America, apparently, has had it. When The National Review agrees with the left and the libertarians and the ACLU? Well maybe the days of the police state are numbered. Granted, true to form, NR framed this as overpaid government union employees, with, egad, pensions,  misbehaving.

Guess we have to take what we can get from that corner.

But it is important to remember that issues of cowboy cops are local issues, where democracy can still work. County sheriffs and city commissioners and other bureaucratic functionaries are directly elected.

None of this is hard to remedy.

Painting by Georgia O’Keefe


“… is Truth.”

I thought of that old saying last weekend, when the internet was aflame with horrified accusations that the Sunni militants of ISIS were decapitating children.

Now I do not doubt that the enraged Islamists are capable of the usual horrors that traumatized and angry men commit in times of war. They have, apparently, murdered prisoners of war, they have persecuted the ‘infidels’, they espouse the most inhuman attitudes toward women.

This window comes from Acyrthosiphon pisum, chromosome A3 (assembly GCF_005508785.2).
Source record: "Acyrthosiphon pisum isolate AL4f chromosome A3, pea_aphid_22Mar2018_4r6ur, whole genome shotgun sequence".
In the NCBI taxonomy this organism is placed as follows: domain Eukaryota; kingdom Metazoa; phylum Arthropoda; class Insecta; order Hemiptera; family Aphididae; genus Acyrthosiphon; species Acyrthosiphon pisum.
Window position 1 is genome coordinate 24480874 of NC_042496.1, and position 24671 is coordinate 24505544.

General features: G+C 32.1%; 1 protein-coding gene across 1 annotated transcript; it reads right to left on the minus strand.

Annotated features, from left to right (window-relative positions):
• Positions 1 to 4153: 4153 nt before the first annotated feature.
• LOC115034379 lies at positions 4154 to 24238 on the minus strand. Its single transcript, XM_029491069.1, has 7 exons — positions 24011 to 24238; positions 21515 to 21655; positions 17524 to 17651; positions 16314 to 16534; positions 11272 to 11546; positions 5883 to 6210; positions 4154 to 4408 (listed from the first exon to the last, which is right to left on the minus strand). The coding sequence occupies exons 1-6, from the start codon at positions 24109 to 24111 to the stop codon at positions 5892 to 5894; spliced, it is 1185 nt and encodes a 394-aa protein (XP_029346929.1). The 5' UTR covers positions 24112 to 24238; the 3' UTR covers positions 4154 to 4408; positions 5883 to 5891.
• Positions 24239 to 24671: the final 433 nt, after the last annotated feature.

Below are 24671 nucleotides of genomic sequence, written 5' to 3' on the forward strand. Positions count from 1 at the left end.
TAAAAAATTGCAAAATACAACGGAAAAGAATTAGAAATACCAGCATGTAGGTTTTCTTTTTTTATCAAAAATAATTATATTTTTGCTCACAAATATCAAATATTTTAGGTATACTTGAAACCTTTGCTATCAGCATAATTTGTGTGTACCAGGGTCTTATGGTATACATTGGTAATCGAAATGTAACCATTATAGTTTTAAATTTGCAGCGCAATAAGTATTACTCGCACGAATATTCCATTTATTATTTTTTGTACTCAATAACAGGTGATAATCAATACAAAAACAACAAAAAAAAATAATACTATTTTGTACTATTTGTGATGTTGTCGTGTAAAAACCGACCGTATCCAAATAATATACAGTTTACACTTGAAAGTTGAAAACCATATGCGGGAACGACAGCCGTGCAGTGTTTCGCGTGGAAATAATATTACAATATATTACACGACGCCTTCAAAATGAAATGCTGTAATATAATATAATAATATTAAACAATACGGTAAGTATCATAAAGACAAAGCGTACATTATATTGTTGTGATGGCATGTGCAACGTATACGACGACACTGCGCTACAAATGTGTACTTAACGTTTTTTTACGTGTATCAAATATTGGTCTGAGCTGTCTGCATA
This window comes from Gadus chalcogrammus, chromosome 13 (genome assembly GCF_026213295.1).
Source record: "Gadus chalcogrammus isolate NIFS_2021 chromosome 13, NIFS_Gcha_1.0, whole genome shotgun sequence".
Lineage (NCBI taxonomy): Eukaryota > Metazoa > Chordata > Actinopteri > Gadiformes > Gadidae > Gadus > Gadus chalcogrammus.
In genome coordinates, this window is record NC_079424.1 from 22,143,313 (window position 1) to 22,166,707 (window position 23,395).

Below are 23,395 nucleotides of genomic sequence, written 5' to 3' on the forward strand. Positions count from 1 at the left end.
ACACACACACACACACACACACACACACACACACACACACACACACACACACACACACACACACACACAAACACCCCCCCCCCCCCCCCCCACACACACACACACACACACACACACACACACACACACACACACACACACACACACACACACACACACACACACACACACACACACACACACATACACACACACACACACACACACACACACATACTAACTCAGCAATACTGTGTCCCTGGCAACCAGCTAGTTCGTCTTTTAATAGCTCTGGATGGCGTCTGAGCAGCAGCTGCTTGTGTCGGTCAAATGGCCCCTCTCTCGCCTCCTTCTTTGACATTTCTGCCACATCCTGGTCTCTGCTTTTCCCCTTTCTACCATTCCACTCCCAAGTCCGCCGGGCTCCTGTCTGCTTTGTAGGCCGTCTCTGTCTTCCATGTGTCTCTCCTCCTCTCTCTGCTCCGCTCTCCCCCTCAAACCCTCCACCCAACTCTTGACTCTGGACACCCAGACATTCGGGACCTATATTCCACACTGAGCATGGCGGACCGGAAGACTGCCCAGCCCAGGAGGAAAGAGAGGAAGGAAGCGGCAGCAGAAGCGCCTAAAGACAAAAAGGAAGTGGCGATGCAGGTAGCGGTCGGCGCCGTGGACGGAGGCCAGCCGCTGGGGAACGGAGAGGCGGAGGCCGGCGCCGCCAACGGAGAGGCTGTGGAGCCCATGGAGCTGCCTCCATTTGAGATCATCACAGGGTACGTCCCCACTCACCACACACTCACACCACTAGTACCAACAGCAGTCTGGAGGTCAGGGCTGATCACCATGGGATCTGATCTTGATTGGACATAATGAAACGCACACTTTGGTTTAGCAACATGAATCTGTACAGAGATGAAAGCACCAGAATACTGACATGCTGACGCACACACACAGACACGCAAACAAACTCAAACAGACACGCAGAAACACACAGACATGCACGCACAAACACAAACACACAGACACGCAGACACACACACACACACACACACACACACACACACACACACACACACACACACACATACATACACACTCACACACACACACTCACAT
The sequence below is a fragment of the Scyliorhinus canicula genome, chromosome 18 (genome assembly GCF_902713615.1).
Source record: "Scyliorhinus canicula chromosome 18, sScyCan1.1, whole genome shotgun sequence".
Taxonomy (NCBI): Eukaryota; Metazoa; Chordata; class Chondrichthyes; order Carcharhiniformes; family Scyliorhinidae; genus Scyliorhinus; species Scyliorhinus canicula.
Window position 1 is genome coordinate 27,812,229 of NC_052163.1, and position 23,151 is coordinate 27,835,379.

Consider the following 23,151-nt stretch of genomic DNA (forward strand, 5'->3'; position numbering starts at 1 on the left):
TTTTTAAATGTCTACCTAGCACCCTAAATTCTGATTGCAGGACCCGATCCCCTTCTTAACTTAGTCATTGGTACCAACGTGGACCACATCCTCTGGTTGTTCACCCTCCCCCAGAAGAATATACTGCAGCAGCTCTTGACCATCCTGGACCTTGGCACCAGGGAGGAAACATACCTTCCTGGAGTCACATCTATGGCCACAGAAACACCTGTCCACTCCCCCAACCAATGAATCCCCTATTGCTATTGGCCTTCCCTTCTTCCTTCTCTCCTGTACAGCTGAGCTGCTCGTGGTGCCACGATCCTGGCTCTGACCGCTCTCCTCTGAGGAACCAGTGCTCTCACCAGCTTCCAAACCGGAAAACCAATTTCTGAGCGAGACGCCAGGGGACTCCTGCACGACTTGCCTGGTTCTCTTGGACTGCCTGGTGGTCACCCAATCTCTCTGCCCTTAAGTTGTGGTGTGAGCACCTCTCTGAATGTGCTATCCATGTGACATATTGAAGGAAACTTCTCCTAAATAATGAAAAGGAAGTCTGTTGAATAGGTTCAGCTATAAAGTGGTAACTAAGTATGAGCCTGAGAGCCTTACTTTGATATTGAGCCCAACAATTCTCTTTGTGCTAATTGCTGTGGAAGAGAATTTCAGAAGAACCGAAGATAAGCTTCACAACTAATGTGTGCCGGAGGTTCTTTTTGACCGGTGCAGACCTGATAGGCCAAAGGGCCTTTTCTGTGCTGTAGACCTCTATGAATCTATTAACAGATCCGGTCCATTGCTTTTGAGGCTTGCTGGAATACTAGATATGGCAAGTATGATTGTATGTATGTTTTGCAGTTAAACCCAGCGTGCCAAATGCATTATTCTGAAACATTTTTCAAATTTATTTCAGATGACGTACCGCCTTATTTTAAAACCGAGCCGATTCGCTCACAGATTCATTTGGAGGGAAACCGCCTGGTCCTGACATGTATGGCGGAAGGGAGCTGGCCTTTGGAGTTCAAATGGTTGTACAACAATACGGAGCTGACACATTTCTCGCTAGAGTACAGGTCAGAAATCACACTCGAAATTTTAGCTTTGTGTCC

But beheading children? Really? Few humans are capable of such an act. Indeed, studies have shown that most humans, before the advent of desensitizing video war games (developed, ahem, by the military for that very purpose) are reluctant to kill even enemy combatants in battle, firing over their heads.

I know that Fr Dwight Longanecker, who for some reason has an audience, has speculated that the warriors of ISIS are possessed by ancient Assyrian Demons.

Yes, he actually said that.

That is classic wartime rhetoric, dehumanizing and demonizing one’s enemies. That has always led to atrocities, and the war fever of those who claim to follow Jesus has been in some ways more appalling than the crimes of war.

But my bullshitometer started squawking when I read these reports. I searched the internet in vain for someone who would investigate these claims, but only found pages and pages of fear mongering and unsubstantiated rumor.

But the inimitable Owen White found this, from a, to me, obscure Protestant missionary organization, which sought the sources for the story:

More Calvin

Remember that these are only sketches for a future project. Like so many things I have little time now to devote to finishing anything…

bob i1003